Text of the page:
The Portlet Java Specification Request JSR-168 lays the foundation for a new open standard for Web portal development frameworks. Portlets define an API for building atomic, composable visual interfaces to Web content or service providers. A portlet provides a "mini-window" which can be placed within a portal page. Multiple portlets can be composed in a single page by the developer or user through the framework. Portlets extend servlets, the idea being to reuse common method signatures.
The Java portlet API JSR-168 emerged from the Java Community Process (JCP) principally from the Apache JetSpeed portal project in April 2001. JCP is an open process involving the organisation of Java developer institutions with the remit to develop and revise specifications and reference implementations for the Java platform. JSR-168 seeks to provide a portlet abstraction together with a portlet API thus enabling inter-operability between portals and portlets.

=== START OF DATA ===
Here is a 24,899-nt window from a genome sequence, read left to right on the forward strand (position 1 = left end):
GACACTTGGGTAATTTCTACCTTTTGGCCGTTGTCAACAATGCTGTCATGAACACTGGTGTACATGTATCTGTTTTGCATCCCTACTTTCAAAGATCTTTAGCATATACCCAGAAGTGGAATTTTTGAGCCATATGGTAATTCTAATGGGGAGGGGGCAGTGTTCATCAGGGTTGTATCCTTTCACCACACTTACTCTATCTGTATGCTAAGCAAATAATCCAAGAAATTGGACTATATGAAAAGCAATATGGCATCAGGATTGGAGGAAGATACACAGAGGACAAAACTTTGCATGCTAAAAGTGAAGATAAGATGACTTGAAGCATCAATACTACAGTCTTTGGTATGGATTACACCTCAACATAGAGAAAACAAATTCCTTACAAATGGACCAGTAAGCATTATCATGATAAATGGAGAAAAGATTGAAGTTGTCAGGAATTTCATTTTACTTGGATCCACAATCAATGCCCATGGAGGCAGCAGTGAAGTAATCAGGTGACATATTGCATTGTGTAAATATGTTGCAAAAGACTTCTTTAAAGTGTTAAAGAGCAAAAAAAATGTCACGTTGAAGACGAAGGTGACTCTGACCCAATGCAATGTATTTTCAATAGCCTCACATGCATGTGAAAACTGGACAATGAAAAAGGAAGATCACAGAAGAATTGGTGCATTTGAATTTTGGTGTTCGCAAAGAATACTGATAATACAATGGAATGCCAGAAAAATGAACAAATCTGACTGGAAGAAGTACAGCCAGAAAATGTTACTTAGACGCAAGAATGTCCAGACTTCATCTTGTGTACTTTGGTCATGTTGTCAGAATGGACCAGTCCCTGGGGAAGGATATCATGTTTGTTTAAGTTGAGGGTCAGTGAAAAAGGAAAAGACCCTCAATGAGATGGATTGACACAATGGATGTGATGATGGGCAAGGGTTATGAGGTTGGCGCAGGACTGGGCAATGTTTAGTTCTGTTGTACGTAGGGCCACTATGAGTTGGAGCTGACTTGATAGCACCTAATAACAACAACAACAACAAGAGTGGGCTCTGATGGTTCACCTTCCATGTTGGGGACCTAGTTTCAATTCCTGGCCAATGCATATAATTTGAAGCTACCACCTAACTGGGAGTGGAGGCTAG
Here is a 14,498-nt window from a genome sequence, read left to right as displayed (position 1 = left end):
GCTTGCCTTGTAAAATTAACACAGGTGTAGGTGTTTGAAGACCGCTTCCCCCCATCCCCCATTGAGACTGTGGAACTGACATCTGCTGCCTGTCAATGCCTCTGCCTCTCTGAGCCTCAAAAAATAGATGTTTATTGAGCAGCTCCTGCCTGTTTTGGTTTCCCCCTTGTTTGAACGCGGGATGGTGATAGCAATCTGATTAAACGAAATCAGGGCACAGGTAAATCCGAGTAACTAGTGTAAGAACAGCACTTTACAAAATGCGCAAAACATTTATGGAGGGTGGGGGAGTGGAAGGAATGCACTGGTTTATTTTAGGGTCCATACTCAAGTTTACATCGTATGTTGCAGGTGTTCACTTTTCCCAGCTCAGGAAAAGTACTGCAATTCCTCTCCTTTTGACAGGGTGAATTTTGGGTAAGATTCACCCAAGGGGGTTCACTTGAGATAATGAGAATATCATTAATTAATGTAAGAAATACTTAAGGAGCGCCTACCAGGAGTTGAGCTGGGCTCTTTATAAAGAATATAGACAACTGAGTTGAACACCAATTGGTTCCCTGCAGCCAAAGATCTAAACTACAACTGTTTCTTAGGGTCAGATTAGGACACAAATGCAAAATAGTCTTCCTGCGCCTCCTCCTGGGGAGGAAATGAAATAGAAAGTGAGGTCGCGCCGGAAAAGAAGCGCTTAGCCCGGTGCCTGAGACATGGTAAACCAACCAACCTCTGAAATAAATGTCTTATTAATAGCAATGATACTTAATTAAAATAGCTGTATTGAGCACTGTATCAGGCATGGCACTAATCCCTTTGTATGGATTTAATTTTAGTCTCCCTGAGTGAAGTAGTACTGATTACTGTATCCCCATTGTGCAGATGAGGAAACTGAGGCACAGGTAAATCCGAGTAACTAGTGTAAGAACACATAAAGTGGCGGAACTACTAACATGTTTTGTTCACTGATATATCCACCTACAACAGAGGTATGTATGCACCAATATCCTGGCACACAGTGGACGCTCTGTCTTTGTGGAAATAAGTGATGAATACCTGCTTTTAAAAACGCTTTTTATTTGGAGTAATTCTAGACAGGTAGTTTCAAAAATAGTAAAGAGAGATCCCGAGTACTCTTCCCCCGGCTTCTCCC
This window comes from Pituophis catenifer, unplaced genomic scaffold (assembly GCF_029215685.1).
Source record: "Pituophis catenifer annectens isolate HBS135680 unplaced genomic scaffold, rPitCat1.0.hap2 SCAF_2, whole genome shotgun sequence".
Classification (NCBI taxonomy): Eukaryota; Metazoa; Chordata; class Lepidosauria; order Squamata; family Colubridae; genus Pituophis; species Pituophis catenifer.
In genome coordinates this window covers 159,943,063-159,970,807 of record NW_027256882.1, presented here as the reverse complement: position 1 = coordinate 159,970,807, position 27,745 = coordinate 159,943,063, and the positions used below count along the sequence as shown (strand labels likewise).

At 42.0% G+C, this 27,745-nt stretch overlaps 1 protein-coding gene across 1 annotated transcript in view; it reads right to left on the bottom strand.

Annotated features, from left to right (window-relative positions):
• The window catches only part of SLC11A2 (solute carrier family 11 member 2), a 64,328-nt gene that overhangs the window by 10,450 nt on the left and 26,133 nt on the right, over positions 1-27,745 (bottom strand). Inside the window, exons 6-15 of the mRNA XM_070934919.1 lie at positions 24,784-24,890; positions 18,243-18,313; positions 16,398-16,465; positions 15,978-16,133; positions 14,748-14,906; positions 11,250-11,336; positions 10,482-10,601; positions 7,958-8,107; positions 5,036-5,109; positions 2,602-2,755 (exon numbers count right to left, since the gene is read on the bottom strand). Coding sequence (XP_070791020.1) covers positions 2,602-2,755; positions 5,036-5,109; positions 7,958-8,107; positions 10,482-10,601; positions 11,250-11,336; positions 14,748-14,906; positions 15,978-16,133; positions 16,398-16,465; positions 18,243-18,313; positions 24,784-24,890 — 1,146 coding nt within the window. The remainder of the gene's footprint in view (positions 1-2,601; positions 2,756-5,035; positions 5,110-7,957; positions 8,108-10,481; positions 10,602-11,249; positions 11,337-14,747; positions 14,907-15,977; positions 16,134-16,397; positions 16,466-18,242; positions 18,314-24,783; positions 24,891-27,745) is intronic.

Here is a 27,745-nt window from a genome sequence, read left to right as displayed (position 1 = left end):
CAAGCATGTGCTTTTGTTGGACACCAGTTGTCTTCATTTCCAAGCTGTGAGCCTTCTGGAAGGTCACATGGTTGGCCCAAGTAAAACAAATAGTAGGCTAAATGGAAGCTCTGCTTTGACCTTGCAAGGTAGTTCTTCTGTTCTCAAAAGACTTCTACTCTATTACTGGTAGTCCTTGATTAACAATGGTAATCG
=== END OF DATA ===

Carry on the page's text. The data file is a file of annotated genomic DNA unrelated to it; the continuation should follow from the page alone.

The Java portlet interface standard JSR-168 was ratified in August 2003, shortly after our workshop. Sun is pushing forward with a Java portlet API and has 18 application-server vendors supporting it (for more information go to the Web site http://www.jcp.org/jsr/detail/168.jsp). Some examples of "open" portlet frameworks are Jetspeed from Apache, uPortal, LifeRay, jPortlet (an open source project) and GridSphere from the EU GridLab project. See Table I in Appendix I.